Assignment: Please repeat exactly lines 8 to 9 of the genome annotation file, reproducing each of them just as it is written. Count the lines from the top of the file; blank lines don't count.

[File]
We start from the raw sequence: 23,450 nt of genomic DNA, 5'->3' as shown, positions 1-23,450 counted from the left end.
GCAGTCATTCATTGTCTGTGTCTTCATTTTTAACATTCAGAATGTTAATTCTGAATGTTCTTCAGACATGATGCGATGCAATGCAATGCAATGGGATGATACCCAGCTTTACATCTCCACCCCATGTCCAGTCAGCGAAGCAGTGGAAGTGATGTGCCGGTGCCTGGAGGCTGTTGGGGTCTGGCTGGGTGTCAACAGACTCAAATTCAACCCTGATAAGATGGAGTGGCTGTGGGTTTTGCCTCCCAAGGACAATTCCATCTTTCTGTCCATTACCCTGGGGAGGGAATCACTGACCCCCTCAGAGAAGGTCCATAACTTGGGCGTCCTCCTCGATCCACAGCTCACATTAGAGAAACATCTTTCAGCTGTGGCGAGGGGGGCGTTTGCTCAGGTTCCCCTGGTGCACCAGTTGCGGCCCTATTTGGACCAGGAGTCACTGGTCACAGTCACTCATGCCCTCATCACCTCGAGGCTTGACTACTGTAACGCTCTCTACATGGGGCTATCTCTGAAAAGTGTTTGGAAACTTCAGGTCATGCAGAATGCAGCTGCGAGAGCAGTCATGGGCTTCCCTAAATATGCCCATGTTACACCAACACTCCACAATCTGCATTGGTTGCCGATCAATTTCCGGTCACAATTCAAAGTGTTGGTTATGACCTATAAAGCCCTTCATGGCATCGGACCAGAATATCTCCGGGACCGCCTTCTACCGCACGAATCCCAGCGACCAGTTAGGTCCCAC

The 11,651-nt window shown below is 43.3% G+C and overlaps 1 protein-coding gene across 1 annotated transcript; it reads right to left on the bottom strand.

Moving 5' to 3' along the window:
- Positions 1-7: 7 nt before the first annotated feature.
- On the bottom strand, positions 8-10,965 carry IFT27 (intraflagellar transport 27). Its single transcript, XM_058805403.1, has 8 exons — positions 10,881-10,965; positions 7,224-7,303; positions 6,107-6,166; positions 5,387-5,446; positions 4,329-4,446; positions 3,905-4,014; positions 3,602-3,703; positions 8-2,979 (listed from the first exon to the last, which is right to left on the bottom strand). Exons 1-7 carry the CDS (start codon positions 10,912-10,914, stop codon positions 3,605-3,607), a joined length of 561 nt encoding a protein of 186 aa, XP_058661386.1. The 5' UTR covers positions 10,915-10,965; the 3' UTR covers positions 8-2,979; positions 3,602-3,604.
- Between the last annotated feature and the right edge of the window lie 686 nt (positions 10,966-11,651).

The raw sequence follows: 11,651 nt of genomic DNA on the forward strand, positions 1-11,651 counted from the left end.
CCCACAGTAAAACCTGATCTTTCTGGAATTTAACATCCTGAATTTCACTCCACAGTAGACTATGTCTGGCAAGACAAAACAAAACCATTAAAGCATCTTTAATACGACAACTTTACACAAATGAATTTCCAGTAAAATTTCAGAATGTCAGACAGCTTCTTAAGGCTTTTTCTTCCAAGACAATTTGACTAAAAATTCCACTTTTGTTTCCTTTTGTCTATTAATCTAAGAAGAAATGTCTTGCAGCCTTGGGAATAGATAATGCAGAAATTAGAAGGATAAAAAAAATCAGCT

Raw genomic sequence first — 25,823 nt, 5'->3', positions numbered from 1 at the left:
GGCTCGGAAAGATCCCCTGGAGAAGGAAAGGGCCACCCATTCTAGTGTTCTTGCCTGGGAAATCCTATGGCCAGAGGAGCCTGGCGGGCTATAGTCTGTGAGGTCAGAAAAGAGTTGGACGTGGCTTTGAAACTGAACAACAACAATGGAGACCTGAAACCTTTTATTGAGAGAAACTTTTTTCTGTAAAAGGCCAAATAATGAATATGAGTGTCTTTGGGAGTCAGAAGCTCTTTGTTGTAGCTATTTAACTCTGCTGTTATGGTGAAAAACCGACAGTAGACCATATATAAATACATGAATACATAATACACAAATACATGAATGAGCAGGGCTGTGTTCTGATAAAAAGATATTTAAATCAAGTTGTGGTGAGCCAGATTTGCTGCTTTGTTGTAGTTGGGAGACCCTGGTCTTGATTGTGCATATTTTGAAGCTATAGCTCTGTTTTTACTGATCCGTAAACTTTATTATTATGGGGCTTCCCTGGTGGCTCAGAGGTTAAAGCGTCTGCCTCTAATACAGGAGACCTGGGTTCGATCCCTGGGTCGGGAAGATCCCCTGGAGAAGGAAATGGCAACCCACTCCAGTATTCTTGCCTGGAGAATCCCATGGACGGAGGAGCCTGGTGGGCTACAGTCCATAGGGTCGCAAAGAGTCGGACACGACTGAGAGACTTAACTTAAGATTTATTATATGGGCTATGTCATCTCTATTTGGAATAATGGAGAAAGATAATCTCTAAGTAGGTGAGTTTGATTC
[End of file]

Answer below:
The raw sequence follows: 11,651 nt of genomic DNA on the forward strand, positions 1-11,651 counted from the left end.
CCCACAGTAAAACCTGATCTTTCTGGAATTTAACATCCTGAATTTCACTCCACAGTAGACTATGTCTGGCAAGACAAAACAAAACCATTAAAGCATCTTTAATACGACAACTTTACACAAATGAATTTCCAGTAAAATTTCAGAATGTCAGACAGCTTCTTAAGGCTTTTTCTTCCAAGACAATTTGACTAAAAATTCCACTTTTGTTTCCTTTTGTCTATTAATCTAAGAAGAAATGTCTTGCAGCCTTGGGAATAGATAATGCAGAAATTAGAAGGATAAAAAAAATCAGCT